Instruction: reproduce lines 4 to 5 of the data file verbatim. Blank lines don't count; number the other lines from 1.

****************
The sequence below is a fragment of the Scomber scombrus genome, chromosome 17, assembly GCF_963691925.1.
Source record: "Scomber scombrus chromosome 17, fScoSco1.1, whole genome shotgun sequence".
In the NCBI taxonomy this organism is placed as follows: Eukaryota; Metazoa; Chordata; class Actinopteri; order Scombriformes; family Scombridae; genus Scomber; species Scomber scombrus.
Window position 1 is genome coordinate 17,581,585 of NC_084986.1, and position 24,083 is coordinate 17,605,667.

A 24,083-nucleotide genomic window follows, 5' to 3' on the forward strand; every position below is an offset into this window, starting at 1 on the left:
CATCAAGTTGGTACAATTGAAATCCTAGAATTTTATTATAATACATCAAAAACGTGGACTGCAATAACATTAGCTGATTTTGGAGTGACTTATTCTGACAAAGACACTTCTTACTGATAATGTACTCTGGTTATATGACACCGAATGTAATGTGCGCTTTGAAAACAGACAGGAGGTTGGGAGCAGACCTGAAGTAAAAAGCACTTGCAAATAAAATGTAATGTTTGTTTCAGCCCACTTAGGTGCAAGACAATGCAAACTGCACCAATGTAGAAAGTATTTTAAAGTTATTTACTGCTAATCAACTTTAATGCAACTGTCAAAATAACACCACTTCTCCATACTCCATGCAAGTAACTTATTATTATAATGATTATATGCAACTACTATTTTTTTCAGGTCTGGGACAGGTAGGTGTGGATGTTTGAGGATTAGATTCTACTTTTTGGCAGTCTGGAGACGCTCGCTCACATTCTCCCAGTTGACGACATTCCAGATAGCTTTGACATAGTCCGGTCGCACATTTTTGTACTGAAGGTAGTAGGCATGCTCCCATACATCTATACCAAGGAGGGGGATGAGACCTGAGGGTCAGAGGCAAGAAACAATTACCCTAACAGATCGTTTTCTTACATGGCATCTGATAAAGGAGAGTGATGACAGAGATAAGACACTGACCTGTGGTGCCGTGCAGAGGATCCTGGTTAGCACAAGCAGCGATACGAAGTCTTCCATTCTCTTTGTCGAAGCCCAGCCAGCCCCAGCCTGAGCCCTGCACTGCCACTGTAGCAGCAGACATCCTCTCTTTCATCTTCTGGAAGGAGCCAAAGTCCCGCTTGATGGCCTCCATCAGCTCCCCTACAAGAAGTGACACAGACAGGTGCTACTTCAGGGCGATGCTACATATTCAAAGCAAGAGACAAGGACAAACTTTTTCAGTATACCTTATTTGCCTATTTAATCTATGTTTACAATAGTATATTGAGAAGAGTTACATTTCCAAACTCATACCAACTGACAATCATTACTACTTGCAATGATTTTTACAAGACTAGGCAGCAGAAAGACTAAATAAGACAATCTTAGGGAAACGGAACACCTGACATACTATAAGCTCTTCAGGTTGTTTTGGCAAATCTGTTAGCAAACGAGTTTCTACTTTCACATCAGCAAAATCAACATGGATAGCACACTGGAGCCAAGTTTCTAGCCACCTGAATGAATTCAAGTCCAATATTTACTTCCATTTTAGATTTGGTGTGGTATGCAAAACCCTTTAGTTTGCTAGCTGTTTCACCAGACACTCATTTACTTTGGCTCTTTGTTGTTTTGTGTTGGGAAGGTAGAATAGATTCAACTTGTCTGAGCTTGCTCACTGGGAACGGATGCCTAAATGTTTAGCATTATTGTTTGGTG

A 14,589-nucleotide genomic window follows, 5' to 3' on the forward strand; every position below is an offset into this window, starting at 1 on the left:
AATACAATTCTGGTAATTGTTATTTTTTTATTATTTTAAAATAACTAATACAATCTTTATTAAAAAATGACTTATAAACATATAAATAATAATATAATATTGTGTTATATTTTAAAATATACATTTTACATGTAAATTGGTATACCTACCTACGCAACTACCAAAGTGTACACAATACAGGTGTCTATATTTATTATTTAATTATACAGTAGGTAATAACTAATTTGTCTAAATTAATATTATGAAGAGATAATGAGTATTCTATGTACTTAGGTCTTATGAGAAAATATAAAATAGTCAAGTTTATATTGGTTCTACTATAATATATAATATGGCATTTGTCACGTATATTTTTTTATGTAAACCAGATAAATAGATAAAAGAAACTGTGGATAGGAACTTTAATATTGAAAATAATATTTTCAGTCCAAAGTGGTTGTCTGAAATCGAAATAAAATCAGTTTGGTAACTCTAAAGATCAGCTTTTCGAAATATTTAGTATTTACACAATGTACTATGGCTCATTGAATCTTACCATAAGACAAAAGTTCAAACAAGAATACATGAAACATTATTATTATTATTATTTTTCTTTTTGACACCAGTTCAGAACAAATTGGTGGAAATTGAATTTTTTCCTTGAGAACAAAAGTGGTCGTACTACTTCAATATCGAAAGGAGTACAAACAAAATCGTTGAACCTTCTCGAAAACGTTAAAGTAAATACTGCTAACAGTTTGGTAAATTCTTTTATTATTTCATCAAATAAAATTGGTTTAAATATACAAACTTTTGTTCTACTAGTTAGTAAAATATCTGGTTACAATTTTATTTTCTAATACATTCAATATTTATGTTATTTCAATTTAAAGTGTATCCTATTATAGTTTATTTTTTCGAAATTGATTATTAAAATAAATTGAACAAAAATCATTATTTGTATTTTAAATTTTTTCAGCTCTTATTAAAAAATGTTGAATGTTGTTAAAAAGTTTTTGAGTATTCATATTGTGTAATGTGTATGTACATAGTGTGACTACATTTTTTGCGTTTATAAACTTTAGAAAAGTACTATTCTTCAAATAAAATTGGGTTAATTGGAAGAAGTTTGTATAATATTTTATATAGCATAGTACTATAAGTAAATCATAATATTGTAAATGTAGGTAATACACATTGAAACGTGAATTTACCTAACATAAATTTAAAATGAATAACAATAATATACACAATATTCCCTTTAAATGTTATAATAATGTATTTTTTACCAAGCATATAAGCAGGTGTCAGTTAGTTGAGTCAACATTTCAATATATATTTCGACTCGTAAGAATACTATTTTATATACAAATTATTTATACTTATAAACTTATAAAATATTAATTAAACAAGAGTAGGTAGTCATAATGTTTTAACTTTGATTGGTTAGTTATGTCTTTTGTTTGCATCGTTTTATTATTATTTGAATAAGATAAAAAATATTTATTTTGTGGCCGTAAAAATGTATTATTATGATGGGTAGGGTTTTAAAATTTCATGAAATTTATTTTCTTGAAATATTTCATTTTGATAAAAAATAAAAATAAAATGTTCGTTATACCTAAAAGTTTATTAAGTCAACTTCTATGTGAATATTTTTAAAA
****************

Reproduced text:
Window position 1 is genome coordinate 17,581,585 of NC_084986.1, and position 24,083 is coordinate 17,605,667.

A 24,083-nucleotide genomic window follows, 5' to 3' on the forward strand; every position below is an offset into this window, starting at 1 on the left: